The day when driverless cars become commonplace will be quite a day for humanity.
The question is, when will that be?
Professor Kristen Pammer has been researching the matter.
We’d heard a bit of talk that self-driving cars would be normal within 10 years. Kristen says that is way too optimistic.
“If it happens within 50 years, I’ll be surprised. There’s a lot that has to happen for driverless cars to be the norm with driving,” said Kristen, who is head of the School of Psychology at University of Newcastle.
She said the engineering side of autonomous vehicles was “moving ahead in leaps and bounds”.
“But it’s the psychological component that has had much less air time,” she said.
Worldwide laws state that vehicle operators must always be in a position to take control of the vehicle in emergencies.
But these laws, it seems, will need to be changed.
“Say you’re on your way home in your driverless vehicle, reading a book. Suddenly there’s a signal that there’s an emergency and you’ve got to take over.
“How long do you think it’s going to take you to do that? That is, to hear the emergency signal, disengage from your book, try to work out what the emergency is, then decide the appropriate response and take control of the vehicle.”
The research shows this would take a human eight to 15 seconds. Which is, of course, too slow.
So, if this is the case, it would make logical and ethical sense to design cars to stop humans from taking over driverless vehicles in emergencies.
“The vehicle would have to respond for you. People will feel very uncomfortable about that.”
But let’s say humans can accept this.
“Let’s say, hypothetically, we trust the technology. We’re now affording a car moral decision-making,” she said.
So let’s consider this scenario.
A driverless car is driving. Two children walk onto the road. A group of nuns is on one side of the road and a concrete barrier is on the other.
“What’s the car going to do? Does it kill the children, the nuns or the driver? And how will you feel about that? We haven’t resolved these issues.”
Nevertheless, Kristen says there are good reasons why driverless cars are set to be an important part of future transport.
“Autonomous vehicles are a very strong part of the Vision Zero philosophy, which is an international push for zero fatalities on the roads,” she said.
The World Health Organisation estimates that about 1.35 million people a year die worldwide in crashes on the roads. About 93 per cent of these deaths occur in low- and middle-income countries.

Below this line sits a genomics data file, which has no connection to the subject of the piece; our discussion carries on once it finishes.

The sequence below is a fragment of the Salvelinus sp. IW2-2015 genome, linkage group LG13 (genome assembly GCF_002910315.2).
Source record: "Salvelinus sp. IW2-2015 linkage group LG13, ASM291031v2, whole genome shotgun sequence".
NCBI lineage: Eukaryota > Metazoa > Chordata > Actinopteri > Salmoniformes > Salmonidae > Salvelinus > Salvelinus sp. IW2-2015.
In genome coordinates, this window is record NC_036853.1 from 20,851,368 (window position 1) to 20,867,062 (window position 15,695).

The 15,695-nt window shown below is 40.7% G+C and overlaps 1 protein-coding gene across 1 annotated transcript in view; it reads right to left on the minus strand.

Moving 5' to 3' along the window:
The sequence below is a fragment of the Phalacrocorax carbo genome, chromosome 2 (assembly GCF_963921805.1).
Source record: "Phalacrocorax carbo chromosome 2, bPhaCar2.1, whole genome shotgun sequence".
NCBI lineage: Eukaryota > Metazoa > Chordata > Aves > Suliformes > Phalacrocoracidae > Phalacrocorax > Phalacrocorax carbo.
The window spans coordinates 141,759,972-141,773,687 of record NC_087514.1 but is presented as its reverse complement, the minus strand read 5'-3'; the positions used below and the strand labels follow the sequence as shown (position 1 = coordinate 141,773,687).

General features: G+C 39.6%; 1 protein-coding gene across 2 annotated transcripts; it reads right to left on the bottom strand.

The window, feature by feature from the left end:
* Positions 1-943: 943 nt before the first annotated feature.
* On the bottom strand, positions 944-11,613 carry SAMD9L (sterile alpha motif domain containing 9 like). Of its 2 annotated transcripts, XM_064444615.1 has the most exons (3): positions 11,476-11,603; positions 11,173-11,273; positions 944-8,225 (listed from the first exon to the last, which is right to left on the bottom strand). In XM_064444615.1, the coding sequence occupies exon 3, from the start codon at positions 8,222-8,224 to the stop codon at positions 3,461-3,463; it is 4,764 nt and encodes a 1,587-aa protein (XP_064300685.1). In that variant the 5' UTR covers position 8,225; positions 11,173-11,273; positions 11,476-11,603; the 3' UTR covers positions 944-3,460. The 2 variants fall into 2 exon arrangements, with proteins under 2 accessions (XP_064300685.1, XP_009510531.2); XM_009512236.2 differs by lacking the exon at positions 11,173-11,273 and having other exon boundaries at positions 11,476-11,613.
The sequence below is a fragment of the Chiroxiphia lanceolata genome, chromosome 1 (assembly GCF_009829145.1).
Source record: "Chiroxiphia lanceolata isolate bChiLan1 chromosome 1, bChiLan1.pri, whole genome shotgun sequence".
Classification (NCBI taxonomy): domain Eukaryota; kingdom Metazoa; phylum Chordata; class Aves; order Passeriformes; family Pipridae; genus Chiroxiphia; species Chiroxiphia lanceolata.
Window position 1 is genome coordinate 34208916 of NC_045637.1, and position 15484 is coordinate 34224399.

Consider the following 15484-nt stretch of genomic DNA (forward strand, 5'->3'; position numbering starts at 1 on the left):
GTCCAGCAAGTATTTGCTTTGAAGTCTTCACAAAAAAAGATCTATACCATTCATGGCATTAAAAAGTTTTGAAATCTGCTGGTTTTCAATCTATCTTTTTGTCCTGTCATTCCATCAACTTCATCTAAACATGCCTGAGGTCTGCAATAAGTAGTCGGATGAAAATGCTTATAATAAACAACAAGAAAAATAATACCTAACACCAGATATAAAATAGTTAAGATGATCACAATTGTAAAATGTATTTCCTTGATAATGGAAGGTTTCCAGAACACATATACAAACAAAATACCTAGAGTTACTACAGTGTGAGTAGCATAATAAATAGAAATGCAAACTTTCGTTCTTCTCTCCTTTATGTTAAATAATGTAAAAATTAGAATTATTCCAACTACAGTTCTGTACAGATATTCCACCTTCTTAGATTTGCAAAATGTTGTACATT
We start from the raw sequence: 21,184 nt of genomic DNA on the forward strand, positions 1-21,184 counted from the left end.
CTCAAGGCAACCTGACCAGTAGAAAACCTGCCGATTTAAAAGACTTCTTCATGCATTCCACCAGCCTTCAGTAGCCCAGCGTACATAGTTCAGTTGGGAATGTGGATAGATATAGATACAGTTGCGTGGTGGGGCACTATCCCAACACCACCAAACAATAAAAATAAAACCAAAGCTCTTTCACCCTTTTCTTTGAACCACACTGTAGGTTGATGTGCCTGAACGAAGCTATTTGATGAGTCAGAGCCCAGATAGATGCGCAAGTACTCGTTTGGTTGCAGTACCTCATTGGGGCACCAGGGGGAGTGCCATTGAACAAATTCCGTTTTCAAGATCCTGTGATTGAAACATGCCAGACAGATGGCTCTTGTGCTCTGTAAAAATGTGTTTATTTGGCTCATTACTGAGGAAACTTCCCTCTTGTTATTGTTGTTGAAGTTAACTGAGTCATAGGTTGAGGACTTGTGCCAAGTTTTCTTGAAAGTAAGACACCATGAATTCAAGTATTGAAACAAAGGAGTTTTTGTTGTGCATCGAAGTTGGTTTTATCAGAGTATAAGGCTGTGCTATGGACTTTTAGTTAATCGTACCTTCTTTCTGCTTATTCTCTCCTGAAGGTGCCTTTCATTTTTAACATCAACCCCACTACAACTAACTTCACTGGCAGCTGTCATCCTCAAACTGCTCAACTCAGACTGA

Topics reported on Thursday that Roland Millbank had come across a “concrete thingy” on the grass near the Anzac Memorial Walk.
A Hunter Water spokeswoman told us that the concrete object was “a vent to the former Shepherds Hill Reservoir, which was built in 1929 as part of the expansion of the water supply system to inner city Newcastle”.
“The underground reservoir held 2.3 million litres of water before it was decommissioned more than four decades ago,” she said.
Readers told us about a similar concrete thingy at the top of Braye Park in Waratah.
This, we imagine, was a vent for the old Waratah reservoir.
We had an email this week from Michael Kerins, who was a lieutenant commander in the US Navy.
“In 1971, I visited Newcastle aboard the USS Hoel (DDG13). I took several photos of members of the community during our arrival and children who visited the ship,” Michael said.
Michael, now 71, lives in Washington State with his wife. He retired after 22 years in the Navy and also spent eight years with San Diego police.
“I was cleaning out a closet and found the photos. I thought the kids in the photos might get a kick out of seeing them after all these years. These children would be approaching 60 today,” he said.
The ship was in Newcastle for a port visit. It was on its way back to the United States, after service in Vietnam for six months.
“The people of Newcastle were very friendly,” Michael said.
Not all the locals greeted the Americans warmly. One of his photos showed a group of people holding signs and protesting. The signs said things like “withdraw all troops now” and “end the American alliance”.